Showing posts from April, 2020

Lockdown birding Part 12

Teased by its characteristic scratchy rattle, I lean over the balcony to try to get a view of the Sardinian Warbler. Movement through the leaves in the hedge betrays its presence as it works its way upward. It rises in a short flight to land on the old rusty electricity pole beside the house. Smart and striking, with the perfect contrast of white throat and matt black head, with a vermilion orbital ring. Like the call, its song scratches its way through a gentle set of even notes, rather conversational and intimate. Until off it launches in a surprise jerky airbourne performance, climbing into the sky with its long, white-sided tail see-sawing in fluttery rhythm. At the climax, the descent starts and with a final tease, the bird cocks its tail as it sneaks back into the brambles.

The Sardinian Warbler occurs around the Mediterrean and is around here the widespread breeding Sylvia warbler. At this time of the year, I would normally be out in a favourite area of broom and lavander scru…

Lockdown Birding Part 11

Everytime I have been out for my balcony birding session, and pretty much whenever I have stopped to listen, day or night, our Nightingale has been singing. He arrived a few days later than the others which are holding territories to the west and to the south of us. They are within earshot yes, but not bombarding us like this one. We can hear our Nightingale when we are inside the house, with all of the windows closed.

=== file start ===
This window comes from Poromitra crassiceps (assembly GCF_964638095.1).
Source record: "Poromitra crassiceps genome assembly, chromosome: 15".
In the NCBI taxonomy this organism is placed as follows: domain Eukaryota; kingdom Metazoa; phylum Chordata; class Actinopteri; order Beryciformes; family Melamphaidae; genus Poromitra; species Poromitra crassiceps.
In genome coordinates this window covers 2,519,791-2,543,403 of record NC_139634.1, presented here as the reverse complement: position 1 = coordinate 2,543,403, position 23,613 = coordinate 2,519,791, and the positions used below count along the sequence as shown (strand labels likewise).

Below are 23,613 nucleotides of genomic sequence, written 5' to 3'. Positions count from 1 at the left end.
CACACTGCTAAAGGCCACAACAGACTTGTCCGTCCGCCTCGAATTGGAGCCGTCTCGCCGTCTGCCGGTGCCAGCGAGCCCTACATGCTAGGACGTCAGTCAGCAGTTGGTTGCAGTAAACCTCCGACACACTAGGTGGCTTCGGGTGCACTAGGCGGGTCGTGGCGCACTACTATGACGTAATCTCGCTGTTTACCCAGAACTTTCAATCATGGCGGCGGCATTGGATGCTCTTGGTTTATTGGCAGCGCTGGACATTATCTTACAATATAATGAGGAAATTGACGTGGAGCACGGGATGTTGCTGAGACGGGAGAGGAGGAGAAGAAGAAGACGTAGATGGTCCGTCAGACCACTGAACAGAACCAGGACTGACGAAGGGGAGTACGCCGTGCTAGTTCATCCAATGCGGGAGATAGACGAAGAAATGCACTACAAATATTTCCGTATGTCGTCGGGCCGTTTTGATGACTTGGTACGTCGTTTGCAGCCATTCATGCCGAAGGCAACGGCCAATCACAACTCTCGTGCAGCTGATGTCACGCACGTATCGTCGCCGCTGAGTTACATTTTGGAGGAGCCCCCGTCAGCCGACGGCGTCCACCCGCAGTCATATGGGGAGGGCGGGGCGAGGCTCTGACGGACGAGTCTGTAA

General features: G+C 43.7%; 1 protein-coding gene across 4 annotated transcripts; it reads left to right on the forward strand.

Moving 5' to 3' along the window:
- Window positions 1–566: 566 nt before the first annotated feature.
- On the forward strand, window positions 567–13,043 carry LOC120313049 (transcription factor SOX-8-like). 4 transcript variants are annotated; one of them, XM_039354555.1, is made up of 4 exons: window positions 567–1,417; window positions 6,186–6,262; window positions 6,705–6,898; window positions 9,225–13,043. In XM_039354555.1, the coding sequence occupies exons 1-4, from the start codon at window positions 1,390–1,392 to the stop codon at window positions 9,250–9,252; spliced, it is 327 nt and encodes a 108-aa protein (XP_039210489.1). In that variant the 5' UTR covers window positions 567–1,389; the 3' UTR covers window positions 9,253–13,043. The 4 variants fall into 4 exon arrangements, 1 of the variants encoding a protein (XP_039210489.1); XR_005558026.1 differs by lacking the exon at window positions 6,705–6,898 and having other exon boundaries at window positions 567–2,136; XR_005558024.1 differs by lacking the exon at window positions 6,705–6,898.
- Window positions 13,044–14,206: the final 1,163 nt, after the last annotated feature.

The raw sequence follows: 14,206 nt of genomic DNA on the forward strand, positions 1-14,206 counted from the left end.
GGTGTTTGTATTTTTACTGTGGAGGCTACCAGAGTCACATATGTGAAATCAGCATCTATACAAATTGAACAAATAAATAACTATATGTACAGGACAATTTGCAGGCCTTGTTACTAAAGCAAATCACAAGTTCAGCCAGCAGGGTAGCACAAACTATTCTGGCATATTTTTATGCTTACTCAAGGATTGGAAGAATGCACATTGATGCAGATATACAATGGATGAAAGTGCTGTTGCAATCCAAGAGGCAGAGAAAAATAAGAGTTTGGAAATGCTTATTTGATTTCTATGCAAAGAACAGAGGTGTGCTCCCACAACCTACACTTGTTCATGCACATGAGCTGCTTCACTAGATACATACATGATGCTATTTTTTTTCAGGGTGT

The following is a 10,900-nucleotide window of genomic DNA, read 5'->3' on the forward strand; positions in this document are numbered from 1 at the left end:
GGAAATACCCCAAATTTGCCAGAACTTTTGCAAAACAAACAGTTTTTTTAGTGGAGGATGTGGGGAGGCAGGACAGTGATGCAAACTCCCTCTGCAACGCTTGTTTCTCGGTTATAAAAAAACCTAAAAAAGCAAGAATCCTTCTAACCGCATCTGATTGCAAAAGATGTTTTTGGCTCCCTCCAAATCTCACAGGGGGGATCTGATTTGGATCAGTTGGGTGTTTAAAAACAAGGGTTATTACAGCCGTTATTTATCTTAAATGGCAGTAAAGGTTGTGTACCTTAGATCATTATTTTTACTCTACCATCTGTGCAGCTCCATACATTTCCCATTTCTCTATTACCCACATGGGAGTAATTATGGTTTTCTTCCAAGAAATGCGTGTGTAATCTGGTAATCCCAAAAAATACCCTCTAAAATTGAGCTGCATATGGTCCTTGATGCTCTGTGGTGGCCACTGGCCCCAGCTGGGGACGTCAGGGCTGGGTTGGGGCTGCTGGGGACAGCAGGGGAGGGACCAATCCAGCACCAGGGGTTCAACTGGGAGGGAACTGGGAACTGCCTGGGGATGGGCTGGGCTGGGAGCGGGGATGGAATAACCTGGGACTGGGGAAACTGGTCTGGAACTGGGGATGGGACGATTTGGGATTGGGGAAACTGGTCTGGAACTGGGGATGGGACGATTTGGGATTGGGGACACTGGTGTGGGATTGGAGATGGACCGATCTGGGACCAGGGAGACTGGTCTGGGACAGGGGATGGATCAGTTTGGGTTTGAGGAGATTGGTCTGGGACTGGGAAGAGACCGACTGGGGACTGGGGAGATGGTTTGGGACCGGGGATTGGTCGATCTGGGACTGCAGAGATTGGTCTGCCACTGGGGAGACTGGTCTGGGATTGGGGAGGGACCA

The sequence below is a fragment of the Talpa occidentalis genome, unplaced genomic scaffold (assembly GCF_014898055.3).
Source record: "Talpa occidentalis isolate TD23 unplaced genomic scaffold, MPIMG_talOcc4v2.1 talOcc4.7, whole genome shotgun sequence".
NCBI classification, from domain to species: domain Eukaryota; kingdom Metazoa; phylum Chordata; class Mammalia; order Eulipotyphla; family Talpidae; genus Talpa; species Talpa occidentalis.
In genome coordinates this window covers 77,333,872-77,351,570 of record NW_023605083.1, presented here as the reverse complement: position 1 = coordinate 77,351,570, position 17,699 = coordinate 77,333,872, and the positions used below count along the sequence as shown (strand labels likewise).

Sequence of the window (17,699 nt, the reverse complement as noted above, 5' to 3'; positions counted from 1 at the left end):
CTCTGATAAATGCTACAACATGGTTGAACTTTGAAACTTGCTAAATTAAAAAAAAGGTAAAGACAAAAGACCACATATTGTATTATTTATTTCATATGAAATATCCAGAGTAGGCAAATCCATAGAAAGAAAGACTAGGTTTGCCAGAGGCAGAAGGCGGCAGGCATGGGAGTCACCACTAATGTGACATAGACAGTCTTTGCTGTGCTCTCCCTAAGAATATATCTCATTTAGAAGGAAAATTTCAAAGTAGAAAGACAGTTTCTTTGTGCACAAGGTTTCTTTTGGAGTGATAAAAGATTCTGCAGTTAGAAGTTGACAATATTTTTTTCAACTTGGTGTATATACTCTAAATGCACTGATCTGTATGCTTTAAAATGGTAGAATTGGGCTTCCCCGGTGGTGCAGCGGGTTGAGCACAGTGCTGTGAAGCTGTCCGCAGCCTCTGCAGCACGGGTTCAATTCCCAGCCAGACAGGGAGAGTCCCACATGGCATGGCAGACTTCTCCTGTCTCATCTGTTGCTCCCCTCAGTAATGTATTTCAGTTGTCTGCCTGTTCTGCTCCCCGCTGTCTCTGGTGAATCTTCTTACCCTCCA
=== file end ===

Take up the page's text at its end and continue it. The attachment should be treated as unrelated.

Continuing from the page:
From the balcony I can find him perched in an acacia tree close by, or a mulberry.  He has favourite song perches, which is where I instinctively look for him. He stands still and almost upright, bill agape. He looks confident and accomplished. There is no need for show, his song speaks for itself.

The song of a Nightingale is a meditation, with deliberate pauses between each phrase to focus the attention. It reminds me of classical Persian music, which is hypnotic and often improvised, with short series of notes punctuated by silence. Like the music, the phrases are v…

Lockdown Birding Part 10

Wobbling on the flimsy, pliable tip of the twig, amongst the mulberry's soft, lime-fresh leaves,  the newly-fledged Barn Swallows had certainly picked a challenging day to leave the nest. Shafts of heavy rain stung diagonally, driven by the fierce southerly wind. Just a few hours earlier, they had left the snugness of their feather-lined mud-cup nest, deep in the shelter of my toolshed. Uncertain of balance, they shuffled along the twig. They bore a rather glum expression, thanks to their huddled stance and wide, soft gape flanges. The latter reminded me of the face of a sad clown.

From time to time, a parent swallow arrived with food, settling for the briefest of moments alongside the youngster, plunging its bill into the wide gape before launching itself off the twig again. The lucky fledgling exuded a  satisfied shimmer. It was extraordinary how the parent swallows were managing to find and bring in flying insects under such atrocious weather. They worked hard, zigzagging low o…

Lockdown Birding Part 9